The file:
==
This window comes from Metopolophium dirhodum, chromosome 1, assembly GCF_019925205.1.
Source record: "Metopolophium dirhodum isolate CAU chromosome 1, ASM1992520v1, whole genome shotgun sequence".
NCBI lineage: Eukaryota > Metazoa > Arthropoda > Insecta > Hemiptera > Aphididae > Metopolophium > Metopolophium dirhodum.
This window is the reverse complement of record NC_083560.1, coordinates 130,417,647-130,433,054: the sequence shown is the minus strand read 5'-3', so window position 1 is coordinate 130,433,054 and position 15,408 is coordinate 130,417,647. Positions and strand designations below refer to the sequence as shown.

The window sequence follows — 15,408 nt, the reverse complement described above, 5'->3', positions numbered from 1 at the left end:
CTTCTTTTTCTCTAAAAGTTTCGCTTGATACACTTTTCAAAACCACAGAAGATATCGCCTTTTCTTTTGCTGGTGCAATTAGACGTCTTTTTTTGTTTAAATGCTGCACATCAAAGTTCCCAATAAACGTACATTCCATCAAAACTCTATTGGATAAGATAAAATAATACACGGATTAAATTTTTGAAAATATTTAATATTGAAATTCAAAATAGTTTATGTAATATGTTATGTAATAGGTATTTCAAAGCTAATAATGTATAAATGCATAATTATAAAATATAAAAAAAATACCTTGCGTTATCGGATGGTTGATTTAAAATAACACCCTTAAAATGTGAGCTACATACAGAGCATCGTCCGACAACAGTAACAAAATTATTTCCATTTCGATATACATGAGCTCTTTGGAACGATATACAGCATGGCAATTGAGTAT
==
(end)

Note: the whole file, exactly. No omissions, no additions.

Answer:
This window comes from Metopolophium dirhodum, chromosome 1, assembly GCF_019925205.1.
Source record: "Metopolophium dirhodum isolate CAU chromosome 1, ASM1992520v1, whole genome shotgun sequence".
NCBI lineage: Eukaryota > Metazoa > Arthropoda > Insecta > Hemiptera > Aphididae > Metopolophium > Metopolophium dirhodum.
This window is the reverse complement of record NC_083560.1, coordinates 130,417,647-130,433,054: the sequence shown is the minus strand read 5'-3', so window position 1 is coordinate 130,433,054 and position 15,408 is coordinate 130,417,647. Positions and strand designations below refer to the sequence as shown.

The window sequence follows — 15,408 nt, the reverse complement described above, 5'->3', positions numbered from 1 at the left end:
CTTCTTTTTCTCTAAAAGTTTCGCTTGATACACTTTTCAAAACCACAGAAGATATCGCCTTTTCTTTTGCTGGTGCAATTAGACGTCTTTTTTTGTTTAAATGCTGCACATCAAAGTTCCCAATAAACGTACATTCCATCAAAACTCTATTGGATAAGATAAAATAATACACGGATTAAATTTTTGAAAATATTTAATATTGAAATTCAAAATAGTTTATGTAATATGTTATGTAATAGGTATTTCAAAGCTAATAATGTATAAATGCATAATTATAAAATATAAAAAAAATACCTTGCGTTATCGGATGGTTGATTTAAAATAACACCCTTAAAATGTGAGCTACATACAGAGCATCGTCCGACAACAGTAACAAAATTATTTCCATTTCGATATACATGAGCTCTTTGGAACGATATACAGCATGGCAATTGAGTAT